Cadet Command's mission is two-fold: to commission the future leadership of the Army on the senior level and to motivate young people to become better citizens on the junior level. The numbers of Cadets on the junior level far exceed those of the senior level. Who do you see yourself spending more time with?

I have visited more junior programs than seniors so far, but I think it'll be almost split.

This weekend I was in Camp Shelby, Miss., at a Joint FTX. I wasn't at a university, but I was with 12 universities throughout 6th Brigade. That is how I'll get to see a lot of Cadets, conducting their FTX.


You have spent a good bit of time on the road so far. How does it compare to other positions you have had?

This is a lot more demanding and requires more time on the road. If you're trying to get out and be a part of the solution and a second set of eyes and ears for the CG, you've got to go where the drum beat is -- universities, JROTC programs, training events and national events.


A good deal of your career has been in positions where you were with units and commands that receive Cadet Command's end product. Now you are a senior leader in the command developing those lieutenants being sent to commanders in the field. How much do you value being in the development role, and how challenging is that responsibility?

Not that it wasn't important on the other side, but there is more of an ownership now because, despite what university or where they are, when they commission, they are Cadet Command products. I'm a part of the production piece of that product. So there's more of an ownership role now in producing, as opposed to ownership in receiving.

That's a very challenging role, when you talk about 273 universities and the nearly 1,100 satellite universities. It is not as if you get to put your hand on every Cadet. There are roughly 30,000 or so Cadets in the program, you don't get to impact them directly but you hope you are impacting through policy and training, guidance and your circulation throughout the formations.


The officer-NCO relationship is a significant part of what Cadets are taught. How vital is that relationship?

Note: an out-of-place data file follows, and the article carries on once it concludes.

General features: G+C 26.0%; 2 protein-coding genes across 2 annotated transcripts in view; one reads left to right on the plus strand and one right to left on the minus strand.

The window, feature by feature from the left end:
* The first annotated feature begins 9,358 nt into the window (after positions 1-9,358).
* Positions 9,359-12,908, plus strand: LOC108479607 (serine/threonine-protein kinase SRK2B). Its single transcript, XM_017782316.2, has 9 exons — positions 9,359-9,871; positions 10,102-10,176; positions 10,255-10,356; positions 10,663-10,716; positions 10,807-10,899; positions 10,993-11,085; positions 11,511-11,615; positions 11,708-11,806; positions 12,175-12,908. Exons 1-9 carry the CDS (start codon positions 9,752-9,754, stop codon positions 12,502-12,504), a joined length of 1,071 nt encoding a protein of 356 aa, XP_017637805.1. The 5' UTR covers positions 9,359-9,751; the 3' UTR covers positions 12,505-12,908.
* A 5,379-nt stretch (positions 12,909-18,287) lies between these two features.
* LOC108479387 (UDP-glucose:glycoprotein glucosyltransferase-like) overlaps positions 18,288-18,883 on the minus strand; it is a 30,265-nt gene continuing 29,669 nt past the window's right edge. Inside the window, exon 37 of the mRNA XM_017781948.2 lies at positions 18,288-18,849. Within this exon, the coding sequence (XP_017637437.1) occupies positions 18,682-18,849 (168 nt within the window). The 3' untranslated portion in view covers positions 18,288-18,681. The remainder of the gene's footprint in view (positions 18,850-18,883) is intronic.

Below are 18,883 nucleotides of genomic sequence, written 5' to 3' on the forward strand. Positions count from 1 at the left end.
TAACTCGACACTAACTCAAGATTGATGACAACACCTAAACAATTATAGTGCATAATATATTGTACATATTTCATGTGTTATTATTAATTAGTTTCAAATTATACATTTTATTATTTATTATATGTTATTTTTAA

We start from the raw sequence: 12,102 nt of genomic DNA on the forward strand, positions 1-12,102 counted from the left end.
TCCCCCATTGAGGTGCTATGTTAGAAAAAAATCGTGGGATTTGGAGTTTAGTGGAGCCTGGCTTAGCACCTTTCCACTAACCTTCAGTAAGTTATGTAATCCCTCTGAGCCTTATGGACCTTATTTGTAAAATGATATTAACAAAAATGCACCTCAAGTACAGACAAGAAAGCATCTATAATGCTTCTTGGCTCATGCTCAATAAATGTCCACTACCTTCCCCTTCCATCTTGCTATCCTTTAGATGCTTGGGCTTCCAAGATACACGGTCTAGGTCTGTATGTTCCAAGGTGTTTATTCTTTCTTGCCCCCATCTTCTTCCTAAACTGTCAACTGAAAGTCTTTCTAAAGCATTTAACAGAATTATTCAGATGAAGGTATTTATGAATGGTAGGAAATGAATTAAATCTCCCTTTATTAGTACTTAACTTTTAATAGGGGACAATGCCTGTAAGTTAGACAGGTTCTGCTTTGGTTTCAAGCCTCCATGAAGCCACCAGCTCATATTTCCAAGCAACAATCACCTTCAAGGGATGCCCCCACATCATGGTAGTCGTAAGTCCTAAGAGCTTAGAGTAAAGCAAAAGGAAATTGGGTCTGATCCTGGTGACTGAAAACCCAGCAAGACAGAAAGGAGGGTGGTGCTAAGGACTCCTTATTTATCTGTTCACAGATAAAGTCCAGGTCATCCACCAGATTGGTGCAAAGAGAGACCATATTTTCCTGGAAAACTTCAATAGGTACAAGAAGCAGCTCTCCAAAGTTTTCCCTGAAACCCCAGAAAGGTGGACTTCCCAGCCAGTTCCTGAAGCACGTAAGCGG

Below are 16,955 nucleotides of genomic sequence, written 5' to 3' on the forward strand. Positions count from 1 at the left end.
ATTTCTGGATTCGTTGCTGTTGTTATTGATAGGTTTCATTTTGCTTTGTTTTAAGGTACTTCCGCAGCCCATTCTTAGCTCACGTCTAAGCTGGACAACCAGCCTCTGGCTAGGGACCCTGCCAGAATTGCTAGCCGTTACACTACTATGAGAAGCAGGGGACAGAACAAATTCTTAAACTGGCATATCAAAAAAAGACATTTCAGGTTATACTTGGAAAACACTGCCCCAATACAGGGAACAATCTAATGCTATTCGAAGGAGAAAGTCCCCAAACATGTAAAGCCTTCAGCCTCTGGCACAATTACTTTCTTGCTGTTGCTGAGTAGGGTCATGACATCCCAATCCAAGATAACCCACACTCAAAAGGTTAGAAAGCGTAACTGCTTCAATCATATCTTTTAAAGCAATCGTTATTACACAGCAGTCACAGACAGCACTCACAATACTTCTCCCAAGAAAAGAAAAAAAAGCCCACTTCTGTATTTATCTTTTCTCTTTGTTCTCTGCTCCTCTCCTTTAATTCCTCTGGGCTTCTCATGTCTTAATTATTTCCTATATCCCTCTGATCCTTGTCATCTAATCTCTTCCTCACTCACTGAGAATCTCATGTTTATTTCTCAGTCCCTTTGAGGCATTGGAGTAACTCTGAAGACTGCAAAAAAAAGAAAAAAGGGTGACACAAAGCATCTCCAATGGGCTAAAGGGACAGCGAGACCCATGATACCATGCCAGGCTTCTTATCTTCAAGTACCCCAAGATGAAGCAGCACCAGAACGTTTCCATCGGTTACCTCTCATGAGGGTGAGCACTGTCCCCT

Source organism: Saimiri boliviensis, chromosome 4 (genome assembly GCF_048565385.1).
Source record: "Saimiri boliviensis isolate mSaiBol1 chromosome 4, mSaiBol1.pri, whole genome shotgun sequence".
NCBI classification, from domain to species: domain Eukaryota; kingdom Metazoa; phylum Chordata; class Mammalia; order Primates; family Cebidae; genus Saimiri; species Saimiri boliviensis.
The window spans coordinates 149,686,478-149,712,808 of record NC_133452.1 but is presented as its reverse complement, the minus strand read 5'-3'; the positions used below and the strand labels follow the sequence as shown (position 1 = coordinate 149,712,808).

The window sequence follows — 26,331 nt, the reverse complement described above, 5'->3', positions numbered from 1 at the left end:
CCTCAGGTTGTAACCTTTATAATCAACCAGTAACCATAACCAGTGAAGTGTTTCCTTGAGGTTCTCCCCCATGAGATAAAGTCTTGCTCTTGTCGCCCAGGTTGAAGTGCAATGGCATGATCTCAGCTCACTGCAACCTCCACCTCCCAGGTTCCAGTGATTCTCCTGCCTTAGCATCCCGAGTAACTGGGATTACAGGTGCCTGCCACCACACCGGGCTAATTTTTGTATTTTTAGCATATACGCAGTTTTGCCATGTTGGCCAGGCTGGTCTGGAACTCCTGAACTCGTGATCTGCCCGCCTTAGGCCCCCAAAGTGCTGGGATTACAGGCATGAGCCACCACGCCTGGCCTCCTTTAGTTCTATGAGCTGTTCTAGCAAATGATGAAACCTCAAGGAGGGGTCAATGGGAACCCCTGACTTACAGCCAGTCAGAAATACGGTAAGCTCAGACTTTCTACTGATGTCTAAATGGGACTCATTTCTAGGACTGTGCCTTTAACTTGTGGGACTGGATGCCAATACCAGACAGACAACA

The Army has always been constructed around that relationship, and it's critical to have that relationship in place. That relationship is built on trust.

We give Cadets the tools to go into an organization and be effective immediately, but they have to rely on that NCO for their further development and training. It's critical that the relationship is formed early and built on trust and teamwork.


Cadet Command is in the process of retooling its curriculum and methodology to a more outcomes-based approach, with critical thinking as a centerpiece. What role do NCOs play in influencing critical thinking in officers?

They're on the leading edge. They provide a huge chunk of instruction to Cadets. They lead the way when shifting to that new learning science. Not saying the professors of military science don't, but the NCOs are the ones teaching a lot of that hands-on training to our Cadets.

This new learning science is going to make a difference. It's not going to limit a Cadet's way or ability to learn. In an outcomes-based model, the focus is the outcome. You're allowed different ways of getting there.

This approach allows Cadets options and doesn't limit them to a lock-step process in their learning. It gives them an opportunity to learn outside the box, as long as the outcome is what is desired.


Scores of Cadets will be commissioning in December, your first commissioning season with Cadet Command. What advice do you have for them as they embark on their careers?

They need to understand the significance of the position that they are undertaking; understand the expectations that not only the American people have of them, but also the Soldiers in the formations they are going to be leading have of them. They need to be ready to live up to those expectations.

They have a tough job ahead of them. They're expected to be critical thinkers, agile and adaptive and able to operate in an environment that, as we know, is forever changing.

They have a tough road ahead of them but no doubt, they are ready for the challenge.

Page last updated Mon December 10th, 2012 at 09:50